I was exchanging emails this morning with GATA’s Bill “Midas” Murphy.  We were marveling at just how extreme and blatant the manipulation of the precious metals market has become.  I find it beyond amusing that mainstream financial media – which rolls out charts of stocks and select commodities all day long – has failed to put on display the chart that shows that gold gets hit 90% of the time only when the Comex floor trading is open.  Funny non-coincidence, that.

I suggested to Bill that something really bad is going to hit our system:

Think about the manipulation of the metals market that occurred just before the Lehman, AIG/Goldman collapses. They took silver from $21 in March that year to $7 by late October.

Now think about how much more brutal this manipulation is both in the context both of the intensity and the disappearance of physical metal from the system.

I’d estimate that the manipulation now is probably 5x worse and more blatant than in 2008. Which means whatever is going to hit the system will be at least 5x worse than 2008.

I know most people who understand what is going on would like to see a collapse and thorough flush of the system.  Unfortunately, the dystopic behavior starting to show up in the general population will be met with brutal force by the near-totalitarian U.S. Government in an attempt to control it.   The inevitable systemic collapse will enable the Government to impose totalitarian control on the country to a degree that would be heartily admired by history’s despots.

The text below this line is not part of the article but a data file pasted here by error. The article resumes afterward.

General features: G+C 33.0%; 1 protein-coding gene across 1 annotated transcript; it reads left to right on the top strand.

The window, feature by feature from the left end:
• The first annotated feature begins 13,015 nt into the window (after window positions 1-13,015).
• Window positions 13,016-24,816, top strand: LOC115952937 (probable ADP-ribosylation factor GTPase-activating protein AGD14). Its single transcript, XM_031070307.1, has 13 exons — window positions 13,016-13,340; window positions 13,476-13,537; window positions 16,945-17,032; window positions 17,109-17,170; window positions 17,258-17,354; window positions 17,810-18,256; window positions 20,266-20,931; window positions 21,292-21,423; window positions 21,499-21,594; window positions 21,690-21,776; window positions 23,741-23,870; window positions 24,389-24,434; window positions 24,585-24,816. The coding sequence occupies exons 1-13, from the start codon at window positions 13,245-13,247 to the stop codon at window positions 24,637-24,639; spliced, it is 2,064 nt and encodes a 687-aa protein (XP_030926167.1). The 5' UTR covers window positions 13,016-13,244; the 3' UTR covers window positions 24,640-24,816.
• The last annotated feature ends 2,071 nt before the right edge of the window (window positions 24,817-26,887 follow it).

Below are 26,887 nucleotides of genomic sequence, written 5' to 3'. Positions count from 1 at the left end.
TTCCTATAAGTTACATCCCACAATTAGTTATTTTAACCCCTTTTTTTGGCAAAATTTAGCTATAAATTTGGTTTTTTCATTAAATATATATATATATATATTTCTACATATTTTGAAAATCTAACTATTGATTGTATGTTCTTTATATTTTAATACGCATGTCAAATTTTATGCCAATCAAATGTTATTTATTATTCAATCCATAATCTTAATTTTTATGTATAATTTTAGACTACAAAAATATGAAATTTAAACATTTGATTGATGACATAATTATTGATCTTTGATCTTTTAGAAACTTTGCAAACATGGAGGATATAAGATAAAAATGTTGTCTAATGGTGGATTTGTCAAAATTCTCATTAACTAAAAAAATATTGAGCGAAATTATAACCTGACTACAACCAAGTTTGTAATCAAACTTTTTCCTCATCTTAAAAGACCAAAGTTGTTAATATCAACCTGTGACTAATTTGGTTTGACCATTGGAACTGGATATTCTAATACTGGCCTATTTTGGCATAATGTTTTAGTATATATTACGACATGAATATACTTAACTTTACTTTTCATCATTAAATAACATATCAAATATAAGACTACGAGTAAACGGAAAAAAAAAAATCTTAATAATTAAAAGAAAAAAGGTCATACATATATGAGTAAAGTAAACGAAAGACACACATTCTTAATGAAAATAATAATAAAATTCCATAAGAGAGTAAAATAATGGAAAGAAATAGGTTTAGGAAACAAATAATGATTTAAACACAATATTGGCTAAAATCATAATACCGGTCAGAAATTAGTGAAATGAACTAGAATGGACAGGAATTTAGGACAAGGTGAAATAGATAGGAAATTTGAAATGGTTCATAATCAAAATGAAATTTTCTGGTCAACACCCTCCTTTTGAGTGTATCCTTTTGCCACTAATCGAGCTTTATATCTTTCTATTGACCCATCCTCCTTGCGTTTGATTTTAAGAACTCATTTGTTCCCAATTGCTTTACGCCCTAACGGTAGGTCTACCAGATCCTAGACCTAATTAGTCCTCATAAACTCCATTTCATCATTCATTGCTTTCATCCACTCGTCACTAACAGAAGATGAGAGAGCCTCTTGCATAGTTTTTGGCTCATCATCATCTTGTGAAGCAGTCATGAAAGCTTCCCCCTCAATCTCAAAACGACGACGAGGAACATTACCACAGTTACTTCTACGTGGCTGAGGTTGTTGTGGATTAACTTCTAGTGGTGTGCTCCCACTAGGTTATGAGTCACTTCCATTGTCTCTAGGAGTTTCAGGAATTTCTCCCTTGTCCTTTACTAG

It’s going to start to get really weird in this country (as if it has gotten weird enough already)…

More Surprises In The Physical Gold Market Reaffirm Gresham’s Law

While I don’t follow the data reporting on the Comex on a day-to-day basis – primarily because 1) I don’t have the time, 2) enough people do follow it and report on anything unusual and 3) I don’t fully trust what is reported.

However, Avery Goodman posted an article on Seeking Alpha, The Big Long,  that caught my eye.  He noted that Goldman Sachs and HSBC reported delivery of 7.1 tons of gold into their “house” accounts on August 6.   Goldman stopped 3.2 tons and HSBC stopped 3.9 tons.

This equates to 250,438 ozs of gold, or roughly 2,500 contracts.    It also coincidentally, or not coincidentally, represents just a little less than the amount of gold that JP Morgan moved from its “eligible” account to its “registered” account in order to meet the  JP Morgan issued delivery notice on 2,750 contracts on August 4.   So it would appear as if Goldman and HSBC “stopped,” or took delivery in their house account of most of the gold what was delivered from JP Morgan’s customer house account.

My initial response to this development is that it should not surprise us that Goldman may be accumulating a long position in physical gold despite having noted analysts at the firm issuing bearish gold research reports.  Goldman is infamous for taking the other side of trades that it convinces clients to implement.